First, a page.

With some time to kill recently, I browsed through my movies folder and looked for a few small things to watch. I came across the Halo 2 announcement trailer and the Halo 2 Realtime Demo.
Having watched the latter, I was especially struck by some of the themes I explored when comparing Halo 2 and Half-Life 2, as well as some of the contrasts between Halo 2 and Halo 1 with regard to the use of cutscenes versus interactive portions of gameplay for the purposes of relating story.
Much was made of the fact that the realtime demo was just that: a portion of a level played out by Bungie staffers doing a live demonstration, bookended with two cutscenes. The opening cutscene shows a Pelican carrying Sergeant Johnson and the Master Chief down to New Mombasa and landing; in the analogous sequence in the game, that Pelican crashes. The cutscene ends when the Pelican lands and the Master Chief disembarks; the change in the screen's aspect ratio signals this change.
However, the non-combat interactivity doesn't stop there. The Master Chief passes medics assisting injured marines and overhears their comments, and observes as Cortana, through the Chief, interacts with a corporal presiding over the death of the lieutenant at the scene, who then directs the chief to the new officer in command, Sergeant Banks. Sergeant Banks greets you, and then we see him call in an airstrike on a nearby Covenant artillery piece that has Banks' men pinned down. As we watch, three Longswords swoop in overhead and take out the artillery.
All this occurs during normal gameplay. As with nearly all such sequences in Half-Life 2, the player could have wandered away and missed part or even all of it. Valve seemed unafraid of this possibility, as they included virtually no cutscenes in Half-Life 2 at all.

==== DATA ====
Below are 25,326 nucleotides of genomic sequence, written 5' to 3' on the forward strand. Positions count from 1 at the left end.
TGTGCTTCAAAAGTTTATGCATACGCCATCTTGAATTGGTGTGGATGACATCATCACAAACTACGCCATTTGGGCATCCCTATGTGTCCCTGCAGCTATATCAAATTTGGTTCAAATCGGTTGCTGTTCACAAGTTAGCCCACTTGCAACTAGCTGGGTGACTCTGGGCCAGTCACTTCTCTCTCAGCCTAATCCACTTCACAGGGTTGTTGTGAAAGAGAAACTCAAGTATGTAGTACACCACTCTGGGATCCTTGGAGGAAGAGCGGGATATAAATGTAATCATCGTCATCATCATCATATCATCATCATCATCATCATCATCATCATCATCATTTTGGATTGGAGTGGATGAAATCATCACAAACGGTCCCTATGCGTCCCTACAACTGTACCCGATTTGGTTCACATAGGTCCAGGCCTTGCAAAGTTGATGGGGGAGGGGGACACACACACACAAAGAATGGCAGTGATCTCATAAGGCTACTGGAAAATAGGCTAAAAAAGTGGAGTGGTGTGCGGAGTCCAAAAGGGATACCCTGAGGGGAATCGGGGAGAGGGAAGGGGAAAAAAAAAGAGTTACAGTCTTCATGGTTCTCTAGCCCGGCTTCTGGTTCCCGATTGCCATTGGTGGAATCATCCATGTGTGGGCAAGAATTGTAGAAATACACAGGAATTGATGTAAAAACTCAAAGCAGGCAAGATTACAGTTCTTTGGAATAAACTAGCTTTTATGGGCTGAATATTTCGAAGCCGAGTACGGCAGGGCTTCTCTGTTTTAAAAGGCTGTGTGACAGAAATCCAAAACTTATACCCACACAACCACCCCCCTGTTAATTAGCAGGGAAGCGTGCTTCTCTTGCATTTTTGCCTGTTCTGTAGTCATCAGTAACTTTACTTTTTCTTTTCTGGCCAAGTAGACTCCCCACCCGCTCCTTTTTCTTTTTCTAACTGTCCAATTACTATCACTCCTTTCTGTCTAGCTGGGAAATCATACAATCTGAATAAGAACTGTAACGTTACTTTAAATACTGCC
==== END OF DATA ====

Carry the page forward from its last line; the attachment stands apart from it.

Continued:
Bungie made much of the difficulty running the demo, as the employee running the demo had to execute a number of things properly or the demo would go "off the rails" and the audience wouldn't see everything they were meant to. This included things like nailing the Ghosts with the Gauss cannon just right to get the dramatic flip, and the Ghost boarding sequence, which apparently caused some a bit of trouble.
Most of the "story" of this demo unfolds during gameplay. You see the state the marines are in at the location; you see the situation with the Covenant artillery and the threat it poses, and you witness it being dealt with. Marines arrange for covering fire for you as you move out to meet Sergeant Banks. You take on groups of Grunts and Jackals, board a Warthog and take the gunners position, and get attacked by Brutes dropping down from Phantoms overhead.
The demo ended was the Master Chief eludes the pursuing Brutes only to be ambushed by sword-wielding Elites who rain down from the sky in pods, in the final cutscene.
There is more interactivity with marines, more dialogue, and more plot in that few minutes than there is in whole levels of Halo 2. Perhaps it was just so dense that the game couldn't possibly keep that pace up for 10 hours of gameplay. And while Half-Life 2 has physics puzzles to break up the interactive sequences and the run-and-gun, Halo 2 is solidly an action title; you get a few spots to catch your breath and admire the view, but that's about all.